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Tetris Student Hostel

Tetris Apartments in Malaysia dispels the myth that budget constraints prevent student housing from achieving an A-plus in greenery, sustainability and community living. Iliyas Ong writes.

Tetris Student Hostel

Tetris Apartments is not your average faceless college hostel. Located near the Malaysian outpost of the University of Nottingham, in the state of Selangor, the student accommodation has the flair, efficient floorplanning, and regard for our tropical climate that makes it as vibrant and savvy as the youths who live there.


Spread out over three acres of land near a lake, the three-block complex brims with natural greenery, promotes community over solitary living, and uses architecture rather than electronics to alleviate the equatorial heat and humidity. Influence from the iconic video game comes through in the residence’s differently configured units and colourful, staggered facades that defy uniformity. It is, ultimately, a young folks’ home.


That isn’t to imply Tetris is ‘cheap’. Typically, financial constraints prevent student hostels from even attempting to reach the lofty goals certain commercial or public structures might achieve. But instead of working against that limitation, architects Lim Hwa Hong and Chong Voon Wee looked at their modest budget and the project’s requirements dialectically.


“The balance of the site between ‘dollars and sense’ was the number one challenge,” says Lim, who reveals that the pair went through more than 50 site planning layouts and over a dozen architectural schemes before settling on the final product. “I believe a little risk-taking and a fresh concept works for most clients. After all, we are selling ideas.”


Each block is four storeys tall and is split down the middle by an open linear courtyard. Interstitial corridors not only connect both ‘wings’ across the atrium; they were designed to be wide enough to serve as “communal nodes” where friends can gather and unwind after a tough day in class, according to the architects.


This unusual planning stems from the architects rejecting a “lazy stacking process” and the extrusion of building plans, the latter of which they believe to be the de facto method used in Malaysia’s vertical housing. “Perhaps the elevator has something to do with it,” muses Lim. “And this was precisely what we presented to the clients by comparing and contrasting vertical housing typology versus our building.”


Additionally, as curbing power consumption was also one of their primary concerns, Lim and Chong hid dual functions in a few elements. For example, lightweight roofs were laid over concrete slabs to shroud unsightly pipes and cables – but also to reduce heat gain, enhance waterproofing and minimise maintenance. And those linear courtyards? They capture the breeze and sunlight to provide cross-ventilation and passive lighting for the residents.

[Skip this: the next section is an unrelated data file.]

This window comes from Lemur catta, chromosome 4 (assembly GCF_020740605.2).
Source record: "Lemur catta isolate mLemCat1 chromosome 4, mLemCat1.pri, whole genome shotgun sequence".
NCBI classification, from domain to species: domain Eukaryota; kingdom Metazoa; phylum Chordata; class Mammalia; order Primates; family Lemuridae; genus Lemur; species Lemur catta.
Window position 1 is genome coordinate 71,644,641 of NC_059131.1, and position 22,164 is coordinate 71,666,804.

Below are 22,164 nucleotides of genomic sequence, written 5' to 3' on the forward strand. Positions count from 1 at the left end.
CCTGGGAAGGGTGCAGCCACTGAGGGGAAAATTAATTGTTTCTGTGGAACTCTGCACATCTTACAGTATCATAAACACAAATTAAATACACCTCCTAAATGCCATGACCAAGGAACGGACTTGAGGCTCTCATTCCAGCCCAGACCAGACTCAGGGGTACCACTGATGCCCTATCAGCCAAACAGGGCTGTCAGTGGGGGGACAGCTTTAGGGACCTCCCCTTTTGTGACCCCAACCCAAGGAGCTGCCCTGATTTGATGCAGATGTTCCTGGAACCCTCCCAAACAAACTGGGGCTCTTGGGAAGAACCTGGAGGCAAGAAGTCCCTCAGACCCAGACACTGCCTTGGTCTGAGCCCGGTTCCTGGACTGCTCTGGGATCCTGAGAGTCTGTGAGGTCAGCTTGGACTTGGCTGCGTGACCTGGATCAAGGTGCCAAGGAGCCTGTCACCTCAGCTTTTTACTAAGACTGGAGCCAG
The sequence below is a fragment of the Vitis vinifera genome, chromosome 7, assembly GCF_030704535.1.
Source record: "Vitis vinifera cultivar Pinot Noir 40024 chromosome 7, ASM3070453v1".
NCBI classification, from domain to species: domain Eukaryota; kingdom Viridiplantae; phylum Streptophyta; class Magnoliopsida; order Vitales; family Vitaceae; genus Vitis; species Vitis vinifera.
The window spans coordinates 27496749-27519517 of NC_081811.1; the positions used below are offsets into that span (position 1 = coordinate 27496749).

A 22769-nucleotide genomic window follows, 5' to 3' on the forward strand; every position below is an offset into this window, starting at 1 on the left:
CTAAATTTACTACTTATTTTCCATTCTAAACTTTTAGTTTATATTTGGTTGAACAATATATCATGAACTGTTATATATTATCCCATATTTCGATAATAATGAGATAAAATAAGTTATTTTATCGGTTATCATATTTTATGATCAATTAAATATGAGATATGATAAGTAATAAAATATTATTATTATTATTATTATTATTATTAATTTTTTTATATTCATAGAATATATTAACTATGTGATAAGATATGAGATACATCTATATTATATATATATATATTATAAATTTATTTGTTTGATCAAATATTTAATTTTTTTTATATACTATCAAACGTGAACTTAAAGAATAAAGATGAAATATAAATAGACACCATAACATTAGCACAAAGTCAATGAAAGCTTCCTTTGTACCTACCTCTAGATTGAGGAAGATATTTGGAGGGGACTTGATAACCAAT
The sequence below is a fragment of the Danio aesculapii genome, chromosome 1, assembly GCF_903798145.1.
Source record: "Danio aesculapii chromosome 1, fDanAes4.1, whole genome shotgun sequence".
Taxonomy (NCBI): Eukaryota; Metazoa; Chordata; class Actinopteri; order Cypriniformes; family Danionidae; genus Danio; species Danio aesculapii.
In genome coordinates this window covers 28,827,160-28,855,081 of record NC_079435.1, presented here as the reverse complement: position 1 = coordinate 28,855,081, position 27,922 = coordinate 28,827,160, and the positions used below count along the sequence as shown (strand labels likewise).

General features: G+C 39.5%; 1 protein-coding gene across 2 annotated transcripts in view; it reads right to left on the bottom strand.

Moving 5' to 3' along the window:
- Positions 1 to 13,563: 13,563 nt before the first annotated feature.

To understand the requirements of the hostel better, Lim and Chong conducted a survey with students from a local varsity before starting work on Tetris. While a majority of the respondents claim not to mind the open plan of the complex, air-conditioning remained essential to comfort. There were even a few students who told the architects they can’t sleep without it.


“[But] to allay excessive consumption,” defends Lim, “the rooms are individually fitted with a power meter; hence, the more you consume, the more you pay. We hope the message of sustainability gets across, although we cannot afford to dictate market demands.”


The interiors of the residences are as clean, modern and hip as its exterior. Bursts of colour, from the furniture, pop out against white walls, bringing the style of the facade indoors. And the suites come in a variety of configurations – including a two-bedroom duplex one – to mirror the varying shapes of Tetris blocks.


When laying out the master plan for the site, the architects ensured each unit had access to an unobstructed view of the trees and shrubs that fringe the apartments. “There is always an emphasis on light and airiness to the architecture,” says Lim. And therein lies the paradox: Tetris Apartments is as breezy, spacious and calm as its video game namesake isn’t.

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